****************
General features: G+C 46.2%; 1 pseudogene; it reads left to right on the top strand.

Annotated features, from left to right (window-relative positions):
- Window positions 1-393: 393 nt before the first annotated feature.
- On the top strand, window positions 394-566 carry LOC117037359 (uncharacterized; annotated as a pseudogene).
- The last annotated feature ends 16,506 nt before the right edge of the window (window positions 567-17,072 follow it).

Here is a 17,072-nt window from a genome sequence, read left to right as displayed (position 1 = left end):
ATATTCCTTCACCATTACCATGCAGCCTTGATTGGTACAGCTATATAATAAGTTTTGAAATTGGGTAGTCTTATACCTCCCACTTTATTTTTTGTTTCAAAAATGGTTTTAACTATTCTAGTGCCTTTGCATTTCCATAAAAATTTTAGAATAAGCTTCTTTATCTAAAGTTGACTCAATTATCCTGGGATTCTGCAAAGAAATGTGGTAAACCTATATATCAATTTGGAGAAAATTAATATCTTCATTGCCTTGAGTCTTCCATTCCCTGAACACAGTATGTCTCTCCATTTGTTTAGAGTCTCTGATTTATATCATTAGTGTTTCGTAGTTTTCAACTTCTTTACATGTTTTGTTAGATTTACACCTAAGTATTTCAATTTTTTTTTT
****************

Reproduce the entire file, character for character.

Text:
General features: G+C 46.2%; 1 pseudogene; it reads left to right on the top strand.

Annotated features, from left to right (window-relative positions):
- Window positions 1-393: 393 nt before the first annotated feature.
- On the top strand, window positions 394-566 carry LOC117037359 (uncharacterized; annotated as a pseudogene).
- The last annotated feature ends 16,506 nt before the right edge of the window (window positions 567-17,072 follow it).

Here is a 17,072-nt window from a genome sequence, read left to right as displayed (position 1 = left end):
ATATTCCTTCACCATTACCATGCAGCCTTGATTGGTACAGCTATATAATAAGTTTTGAAATTGGGTAGTCTTATACCTCCCACTTTATTTTTTGTTTCAAAAATGGTTTTAACTATTCTAGTGCCTTTGCATTTCCATAAAAATTTTAGAATAAGCTTCTTTATCTAAAGTTGACTCAATTATCCTGGGATTCTGCAAAGAAATGTGGTAAACCTATATATCAATTTGGAGAAAATTAATATCTTCATTGCCTTGAGTCTTCCATTCCCTGAACACAGTATGTCTCTCCATTTGTTTAGAGTCTCTGATTTATATCATTAGTGTTTCGTAGTTTTCAACTTCTTTACATGTTTTGTTAGATTTACACCTAAGTATTTCAATTTTTTTTTT